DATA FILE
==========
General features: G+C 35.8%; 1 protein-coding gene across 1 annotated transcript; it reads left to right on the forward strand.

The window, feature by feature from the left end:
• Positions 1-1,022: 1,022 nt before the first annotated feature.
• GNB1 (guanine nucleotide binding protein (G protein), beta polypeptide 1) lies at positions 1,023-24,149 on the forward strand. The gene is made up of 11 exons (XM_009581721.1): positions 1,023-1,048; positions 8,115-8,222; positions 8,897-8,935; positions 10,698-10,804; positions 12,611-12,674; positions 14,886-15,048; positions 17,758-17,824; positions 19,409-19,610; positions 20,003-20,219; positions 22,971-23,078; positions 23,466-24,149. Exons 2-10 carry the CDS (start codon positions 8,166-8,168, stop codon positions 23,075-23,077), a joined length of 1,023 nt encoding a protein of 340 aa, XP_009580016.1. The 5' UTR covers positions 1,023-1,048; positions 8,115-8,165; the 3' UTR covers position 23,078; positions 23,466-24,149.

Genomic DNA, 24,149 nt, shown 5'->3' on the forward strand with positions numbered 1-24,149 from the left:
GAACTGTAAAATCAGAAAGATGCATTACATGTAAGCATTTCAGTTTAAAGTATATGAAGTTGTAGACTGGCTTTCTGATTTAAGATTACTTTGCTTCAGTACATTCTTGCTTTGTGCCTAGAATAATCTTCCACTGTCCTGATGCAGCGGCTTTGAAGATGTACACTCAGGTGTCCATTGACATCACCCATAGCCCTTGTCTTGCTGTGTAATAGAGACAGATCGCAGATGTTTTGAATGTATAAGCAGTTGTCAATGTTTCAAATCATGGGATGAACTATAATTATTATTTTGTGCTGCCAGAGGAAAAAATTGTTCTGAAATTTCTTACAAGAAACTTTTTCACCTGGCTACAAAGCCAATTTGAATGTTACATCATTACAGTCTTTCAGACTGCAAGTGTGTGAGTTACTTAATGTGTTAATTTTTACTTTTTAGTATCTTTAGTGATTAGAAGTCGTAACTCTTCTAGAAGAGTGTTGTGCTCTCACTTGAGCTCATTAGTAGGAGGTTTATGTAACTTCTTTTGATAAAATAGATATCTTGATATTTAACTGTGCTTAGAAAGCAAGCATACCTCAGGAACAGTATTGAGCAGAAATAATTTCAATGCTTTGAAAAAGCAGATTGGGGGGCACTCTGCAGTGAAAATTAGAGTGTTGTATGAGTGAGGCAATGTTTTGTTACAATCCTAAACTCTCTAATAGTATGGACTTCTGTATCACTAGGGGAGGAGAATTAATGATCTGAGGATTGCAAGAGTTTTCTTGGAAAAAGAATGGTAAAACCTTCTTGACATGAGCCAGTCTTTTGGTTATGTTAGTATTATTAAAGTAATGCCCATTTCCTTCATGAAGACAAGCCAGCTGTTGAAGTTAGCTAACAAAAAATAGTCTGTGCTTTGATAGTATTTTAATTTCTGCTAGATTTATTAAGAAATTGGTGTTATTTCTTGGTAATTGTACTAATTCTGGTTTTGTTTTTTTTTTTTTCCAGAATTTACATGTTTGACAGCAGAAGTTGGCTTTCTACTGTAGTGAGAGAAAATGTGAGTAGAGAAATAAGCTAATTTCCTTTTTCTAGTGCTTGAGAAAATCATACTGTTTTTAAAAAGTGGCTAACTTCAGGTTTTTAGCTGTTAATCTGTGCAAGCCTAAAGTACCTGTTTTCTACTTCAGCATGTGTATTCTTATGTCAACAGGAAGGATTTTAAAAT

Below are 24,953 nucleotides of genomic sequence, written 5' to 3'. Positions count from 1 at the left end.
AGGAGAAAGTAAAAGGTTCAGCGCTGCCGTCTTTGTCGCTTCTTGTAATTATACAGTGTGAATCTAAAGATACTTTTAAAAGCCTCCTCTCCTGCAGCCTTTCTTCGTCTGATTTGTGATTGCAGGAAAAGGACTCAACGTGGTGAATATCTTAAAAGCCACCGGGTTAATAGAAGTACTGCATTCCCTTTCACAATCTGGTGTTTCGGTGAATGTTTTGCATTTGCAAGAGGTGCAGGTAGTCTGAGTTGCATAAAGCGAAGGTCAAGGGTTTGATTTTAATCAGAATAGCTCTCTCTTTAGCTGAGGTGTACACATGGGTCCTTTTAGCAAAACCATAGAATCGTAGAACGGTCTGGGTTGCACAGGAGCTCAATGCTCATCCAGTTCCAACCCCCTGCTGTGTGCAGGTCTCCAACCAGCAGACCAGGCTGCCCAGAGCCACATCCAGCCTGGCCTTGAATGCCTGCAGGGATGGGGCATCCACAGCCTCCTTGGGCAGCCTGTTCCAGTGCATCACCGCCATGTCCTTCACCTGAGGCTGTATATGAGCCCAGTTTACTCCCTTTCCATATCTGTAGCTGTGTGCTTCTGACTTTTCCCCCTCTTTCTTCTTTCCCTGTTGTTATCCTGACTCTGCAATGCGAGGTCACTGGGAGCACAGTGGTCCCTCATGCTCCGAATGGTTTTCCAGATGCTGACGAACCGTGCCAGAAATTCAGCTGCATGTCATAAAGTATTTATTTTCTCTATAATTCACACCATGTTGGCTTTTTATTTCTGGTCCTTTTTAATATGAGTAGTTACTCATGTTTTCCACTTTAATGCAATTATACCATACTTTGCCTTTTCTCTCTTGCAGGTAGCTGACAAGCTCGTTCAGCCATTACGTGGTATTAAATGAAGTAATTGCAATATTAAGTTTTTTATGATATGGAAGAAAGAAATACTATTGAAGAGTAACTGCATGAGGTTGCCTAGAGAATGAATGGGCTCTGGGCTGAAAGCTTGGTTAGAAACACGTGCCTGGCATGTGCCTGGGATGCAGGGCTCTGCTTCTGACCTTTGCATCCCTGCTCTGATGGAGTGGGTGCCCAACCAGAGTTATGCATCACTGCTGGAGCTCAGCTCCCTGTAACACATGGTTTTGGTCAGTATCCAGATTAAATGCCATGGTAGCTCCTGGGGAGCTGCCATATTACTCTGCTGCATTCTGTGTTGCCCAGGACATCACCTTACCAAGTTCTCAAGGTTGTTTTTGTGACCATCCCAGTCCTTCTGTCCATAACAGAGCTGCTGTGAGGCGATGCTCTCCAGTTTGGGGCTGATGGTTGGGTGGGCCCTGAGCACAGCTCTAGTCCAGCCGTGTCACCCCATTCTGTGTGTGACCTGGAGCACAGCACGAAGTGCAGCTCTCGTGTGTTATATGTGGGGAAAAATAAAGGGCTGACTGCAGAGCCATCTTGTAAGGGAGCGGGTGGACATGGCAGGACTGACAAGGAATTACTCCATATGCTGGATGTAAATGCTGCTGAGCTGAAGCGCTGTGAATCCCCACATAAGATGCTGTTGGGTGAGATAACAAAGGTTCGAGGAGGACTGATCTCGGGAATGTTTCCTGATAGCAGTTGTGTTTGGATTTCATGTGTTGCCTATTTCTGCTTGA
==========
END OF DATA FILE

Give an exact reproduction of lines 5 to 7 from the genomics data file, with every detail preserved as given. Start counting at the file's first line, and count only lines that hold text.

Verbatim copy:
Genomic DNA, 24,149 nt, shown 5'->3' on the forward strand with positions numbered 1-24,149 from the left:
GAACTGTAAAATCAGAAAGATGCATTACATGTAAGCATTTCAGTTTAAAGTATATGAAGTTGTAGACTGGCTTTCTGATTTAAGATTACTTTGCTTCAGTACATTCTTGCTTTGTGCCTAGAATAATCTTCCACTGTCCTGATGCAGCGGCTTTGAAGATGTACACTCAGGTGTCCATTGACATCACCCATAGCCCTTGTCTTGCTGTGTAATAGAGACAGATCGCAGATGTTTTGAATGTATAAGCAGTTGTCAATGTTTCAAATCATGGGATGAACTATAATTATTATTTTGTGCTGCCAGAGGAAAAAATTGTTCTGAAATTTCTTACAAGAAACTTTTTCACCTGGCTACAAAGCCAATTTGAATGTTACATCATTACAGTCTTTCAGACTGCAAGTGTGTGAGTTACTTAATGTGTTAATTTTTACTTTTTAGTATCTTTAGTGATTAGAAGTCGTAACTCTTCTAGAAGAGTGTTGTGCTCTCACTTGAGCTCATTAGTAGGAGGTTTATGTAACTTCTTTTGATAAAATAGATATCTTGATATTTAACTGTGCTTAGAAAGCAAGCATACCTCAGGAACAGTATTGAGCAGAAATAATTTCAATGCTTTGAAAAAGCAGATTGGGGGGCACTCTGCAGTGAAAATTAGAGTGTTGTATGAGTGAGGCAATGTTTTGTTACAATCCTAAACTCTCTAATAGTATGGACTTCTGTATCACTAGGGGAGGAGAATTAATGATCTGAGGATTGCAAGAGTTTTCTTGGAAAAAGAATGGTAAAACCTTCTTGACATGAGCCAGTCTTTTGGTTATGTTAGTATTATTAAAGTAATGCCCATTTCCTTCATGAAGACAAGCCAGCTGTTGAAGTTAGCTAACAAAAAATAGTCTGTGCTTTGATAGTATTTTAATTTCTGCTAGATTTATTAAGAAATTGGTGTTATTTCTTGGTAATTGTACTAATTCTGGTTTTGTTTTTTTTTTTTTCCAGAATTTACATGTTTGACAGCAGAAGTTGGCTTTCTACTGTAGTGAGAGAAAATGTGAGTAGAGAAATAAGCTAATTTCCTTTTTCTAGTGCTTGAGAAAATCATACTGTTTTTAAAAAGTGGCTAACTTCAGGTTTTTAGCTGTTAATCTGTGCAAGCCTAAAGTACCTGTTTTCTACTTCAGCATGTGTATTCTTATGTCAACAGGAAGGATTTTAAAAT

Below are 24,953 nucleotides of genomic sequence, written 5' to 3'. Positions count from 1 at the left end.